Posted at May 18, 2016, by Raleigh Addington, Comments Off on Merryn Somerset Webb on fund management – why you often don’t get what you pay for
Writing for the Financial Times, Merryn Somerset Webb questions the value of actively managed funds in today’s economy. While the fund management industry used to be able to point to the fact that their expertise were a safe way to provide investors with long-term outperformance over the market as a whole, recent studies show that today it is almost impossible for a fund manager to maintain high performance over any stretch of time. In fact, one of the key indicators of a fund manager being in the bottom quartile over a 5 –year period is having been in the top quartile in the previous half of the same decade.
She goes on to suggest that the traditional mindset which assumes the most important factor for the success of a fund is the skill of those managing it is actually not the case. Recent research by Russel Kinnel, Director of Research at Moring Star suggests that cost – not skill – is the key indicator for a fund’s success. He found the cheapest funds to be up to here ties more likely to succeed than the priciest funds. So it seems that buying cheap will mean you have a significantly higher chance of making money than if you invest in a more expensive fund. In other words, you don’t get what you pay for!
Buying cheap passive funds and holding them long term appears to be a sound alternative for individuals. In this scenario, one still gets any benefits from good fund manager practice, without incurring the costs associated with a more expensive fund. Read the full article published by the Financial Times ‘Fund management – why you don’t always get what you pay for’
For more information, or to book Merryn for an event of conference, please get in touch wth Gus at firstname.lastname@example.org
Posted at November 12, 2015, by Mackenzie Fant, Comments Off on Dambisa Moyo urges “It would be premature to conclude that traditional banking has yielded to new financial platforms”
Writing for Project Syndicate, international economist, Dambisa Moyo discusses the state of traditional banking in a world of transforming technological innovation.
Digital startups have penetrated areas traditionally dominated by the financial industry, and banking. Moyo urges that financial-services companies are not safe from the transformations wrought on by technological innovation, however there is reason to believe that finance will prove resilient.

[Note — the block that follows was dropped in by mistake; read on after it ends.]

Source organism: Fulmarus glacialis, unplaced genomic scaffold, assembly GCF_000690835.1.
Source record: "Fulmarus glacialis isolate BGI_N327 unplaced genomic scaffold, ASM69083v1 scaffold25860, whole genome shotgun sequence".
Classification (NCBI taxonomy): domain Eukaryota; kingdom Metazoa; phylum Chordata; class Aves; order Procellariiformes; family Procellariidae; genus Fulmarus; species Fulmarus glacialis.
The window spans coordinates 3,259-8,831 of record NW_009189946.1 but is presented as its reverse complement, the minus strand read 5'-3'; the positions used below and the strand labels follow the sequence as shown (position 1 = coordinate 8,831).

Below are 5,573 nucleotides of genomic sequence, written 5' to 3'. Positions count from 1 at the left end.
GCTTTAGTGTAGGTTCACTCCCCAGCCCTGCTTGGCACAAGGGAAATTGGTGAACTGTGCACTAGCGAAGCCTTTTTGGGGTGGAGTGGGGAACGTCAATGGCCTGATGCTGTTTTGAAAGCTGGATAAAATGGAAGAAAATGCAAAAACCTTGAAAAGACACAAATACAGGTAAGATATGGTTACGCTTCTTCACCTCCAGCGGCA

Startups such as, Acorns, which is an app that automatically allocates a proportion of everyday purchases to a preselected investment portfolio, are rapidly expanding and transforming the investment and savings market. Moyo explains, “According to research by the digital ad agency Fractl, approximately 85% of millennials are saving a portion of their paycheck – a larger percentage than their predecessors.” The process of lending is also being transformed by the surge of digital technology. Crowdsourcing, and peer-to-peer lending give borrowers the opportunity to circumvent many hurdles of the traditional banking system, such as credit ratings.
Moyo explains that these startups do have significant constraint on the size and type of financial transactions they can offer, and “as a result, the digital revolution’s assault on the traditional banking industry is by no means overwhelming. In finance, at least, technology firms should not be viewed simply as a threat, but as a source of productivity-boosting innovation.”
For more information on how to book Dambisa Moyo as a keynote speaker for your conference or client event, please get in touch with Jeana Webster at email@example.com or call on +1 972 385 1021.
Posted at August 21, 2015, by Raleigh Addington, Comments Off on Adair Turner set to publish highly acclaimed new book ‘Between debt and the Devil’.
LordAdair Turner was made Chairman of Britain’s Financial Services Authority just as the global financial crisis hit in 2008. Since then he has played a leading role in redesigning the global financial regulatory system. In his new book, ‘Between debt and the Devil’, he sets the record straight about what really caused the crash – our addiction to private debt.